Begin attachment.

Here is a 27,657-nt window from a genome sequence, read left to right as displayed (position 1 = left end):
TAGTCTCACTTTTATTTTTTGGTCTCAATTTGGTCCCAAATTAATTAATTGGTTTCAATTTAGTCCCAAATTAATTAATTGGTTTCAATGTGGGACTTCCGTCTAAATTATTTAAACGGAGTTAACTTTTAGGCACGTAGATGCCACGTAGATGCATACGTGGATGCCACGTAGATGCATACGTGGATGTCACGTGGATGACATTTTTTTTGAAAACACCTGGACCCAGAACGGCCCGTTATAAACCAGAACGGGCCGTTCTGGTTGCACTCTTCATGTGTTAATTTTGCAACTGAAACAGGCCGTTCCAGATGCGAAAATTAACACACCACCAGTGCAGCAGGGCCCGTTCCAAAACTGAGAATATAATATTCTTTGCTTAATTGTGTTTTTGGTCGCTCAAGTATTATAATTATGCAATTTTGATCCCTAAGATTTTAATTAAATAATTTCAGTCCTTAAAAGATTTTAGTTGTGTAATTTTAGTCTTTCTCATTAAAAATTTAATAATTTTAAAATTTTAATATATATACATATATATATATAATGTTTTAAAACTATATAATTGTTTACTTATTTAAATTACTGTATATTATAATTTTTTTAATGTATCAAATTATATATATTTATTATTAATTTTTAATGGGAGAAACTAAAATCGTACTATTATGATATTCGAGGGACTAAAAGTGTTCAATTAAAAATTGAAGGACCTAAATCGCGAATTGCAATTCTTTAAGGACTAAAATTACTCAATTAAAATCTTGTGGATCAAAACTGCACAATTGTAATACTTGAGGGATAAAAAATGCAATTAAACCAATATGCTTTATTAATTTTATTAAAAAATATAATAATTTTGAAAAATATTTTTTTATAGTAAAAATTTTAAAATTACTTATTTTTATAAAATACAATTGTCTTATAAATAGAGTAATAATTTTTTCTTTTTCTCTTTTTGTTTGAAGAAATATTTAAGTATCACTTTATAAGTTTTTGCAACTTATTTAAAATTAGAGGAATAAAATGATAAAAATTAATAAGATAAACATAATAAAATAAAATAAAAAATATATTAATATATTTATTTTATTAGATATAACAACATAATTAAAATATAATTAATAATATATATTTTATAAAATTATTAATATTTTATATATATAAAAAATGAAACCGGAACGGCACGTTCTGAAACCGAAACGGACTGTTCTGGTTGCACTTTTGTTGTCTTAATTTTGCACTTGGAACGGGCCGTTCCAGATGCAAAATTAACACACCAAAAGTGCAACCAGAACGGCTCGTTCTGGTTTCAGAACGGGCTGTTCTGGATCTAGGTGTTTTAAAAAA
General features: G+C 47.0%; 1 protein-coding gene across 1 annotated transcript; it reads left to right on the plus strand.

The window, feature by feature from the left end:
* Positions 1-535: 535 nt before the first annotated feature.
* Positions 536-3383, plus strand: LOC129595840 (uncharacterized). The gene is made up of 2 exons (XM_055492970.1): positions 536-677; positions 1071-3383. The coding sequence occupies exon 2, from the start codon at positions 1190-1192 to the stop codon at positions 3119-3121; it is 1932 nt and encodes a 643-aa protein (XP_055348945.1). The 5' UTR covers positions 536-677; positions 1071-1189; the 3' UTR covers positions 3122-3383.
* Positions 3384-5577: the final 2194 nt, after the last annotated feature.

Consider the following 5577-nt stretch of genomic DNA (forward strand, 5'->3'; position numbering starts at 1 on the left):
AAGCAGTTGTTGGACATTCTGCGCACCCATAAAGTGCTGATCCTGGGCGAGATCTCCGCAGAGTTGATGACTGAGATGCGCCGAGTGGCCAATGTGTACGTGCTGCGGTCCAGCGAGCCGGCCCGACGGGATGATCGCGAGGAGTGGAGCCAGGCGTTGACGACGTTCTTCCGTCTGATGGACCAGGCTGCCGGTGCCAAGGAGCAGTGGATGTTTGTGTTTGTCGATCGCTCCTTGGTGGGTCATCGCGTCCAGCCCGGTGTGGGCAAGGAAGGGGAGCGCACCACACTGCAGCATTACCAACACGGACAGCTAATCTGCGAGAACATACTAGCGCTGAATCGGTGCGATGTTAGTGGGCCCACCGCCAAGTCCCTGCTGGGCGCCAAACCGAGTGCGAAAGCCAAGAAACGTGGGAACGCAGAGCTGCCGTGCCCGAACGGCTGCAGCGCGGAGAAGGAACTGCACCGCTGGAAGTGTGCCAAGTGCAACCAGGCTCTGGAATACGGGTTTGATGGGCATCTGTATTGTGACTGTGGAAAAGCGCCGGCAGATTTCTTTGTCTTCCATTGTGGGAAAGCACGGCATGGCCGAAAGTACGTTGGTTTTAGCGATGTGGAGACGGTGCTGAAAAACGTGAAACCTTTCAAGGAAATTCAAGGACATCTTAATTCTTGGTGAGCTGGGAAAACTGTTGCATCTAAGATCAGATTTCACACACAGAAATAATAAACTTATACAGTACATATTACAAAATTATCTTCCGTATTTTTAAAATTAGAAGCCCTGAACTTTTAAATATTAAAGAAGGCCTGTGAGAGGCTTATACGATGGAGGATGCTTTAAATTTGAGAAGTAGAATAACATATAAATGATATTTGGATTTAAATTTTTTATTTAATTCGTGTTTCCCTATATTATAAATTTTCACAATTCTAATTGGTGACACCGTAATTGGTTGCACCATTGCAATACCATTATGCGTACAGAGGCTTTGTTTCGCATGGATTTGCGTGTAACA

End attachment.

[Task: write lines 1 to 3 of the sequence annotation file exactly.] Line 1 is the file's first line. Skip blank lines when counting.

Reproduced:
Here is a 27,657-nt window from a genome sequence, read left to right as displayed (position 1 = left end):
TAGTCTCACTTTTATTTTTTGGTCTCAATTTGGTCCCAAATTAATTAATTGGTTTCAATTTAGTCCCAAATTAATTAATTGGTTTCAATGTGGGACTTCCGTCTAAATTATTTAAACGGAGTTAACTTTTAGGCACGTAGATGCCACGTAGATGCATACGTGGATGCCACGTAGATGCATACGTGGATGTCACGTGGATGACATTTTTTTTGAAAACACCTGGACCCAGAACGGCCCGTTATAAACCAGAACGGGCCGTTCTGGTTGCACTCTTCATGTGTTAATTTTGCAACTGAAACAGGCCGTTCCAGATGCGAAAATTAACACACCACCAGTGCAGCAGGGCCCGTTCCAAAACTGAGAATATAATATTCTTTGCTTAATTGTGTTTTTGGTCGCTCAAGTATTATAATTATGCAATTTTGATCCCTAAGATTTTAATTAAATAATTTCAGTCCTTAAAAGATTTTAGTTGTGTAATTTTAGTCTTTCTCATTAAAAATTTAATAATTTTAAAATTTTAATATATATACATATATATATATAATGTTTTAAAACTATATAATTGTTTACTTATTTAAATTACTGTATATTATAATTTTTTTAATGTATCAAATTATATATATTTATTATTAATTTTTAATGGGAGAAACTAAAATCGTACTATTATGATATTCGAGGGACTAAAAGTGTTCAATTAAAAATTGAAGGACCTAAATCGCGAATTGCAATTCTTTAAGGACTAAAATTACTCAATTAAAATCTTGTGGATCAAAACTGCACAATTGTAATACTTGAGGGATAAAAAATGCAATTAAACCAATATGCTTTATTAATTTTATTAAAAAATATAATAATTTTGAAAAATATTTTTTTATAGTAAAAATTTTAAAATTACTTATTTTTATAAAATACAATTGTCTTATAAATAGAGTAATAATTTTTTCTTTTTCTCTTTTTGTTTGAAGAAATATTTAAGTATCACTTTATAAGTTTTTGCAACTTATTTAAAATTAGAGGAATAAAATGATAAAAATTAATAAGATAAACATAATAAAATAAAATAAAAAATATATTAATATATTTATTTTATTAGATATAACAACATAATTAAAATATAATTAATAATATATATTTTATAAAATTATTAATATTTTATATATATAAAAAATGAAACCGGAACGGCACGTTCTGAAACCGAAACGGACTGTTCTGGTTGCACTTTTGTTGTCTTAATTTTGCACTTGGAACGGGCCGTTCCAGATGCAAAATTAACACACCAAAAGTGCAACCAGAACGGCTCGTTCTGGTTTCAGAACGGGCTGTTCTGGATCTAGGTGTTTTAAAAAA
General features: G+C 47.0%; 1 protein-coding gene across 1 annotated transcript; it reads left to right on the plus strand.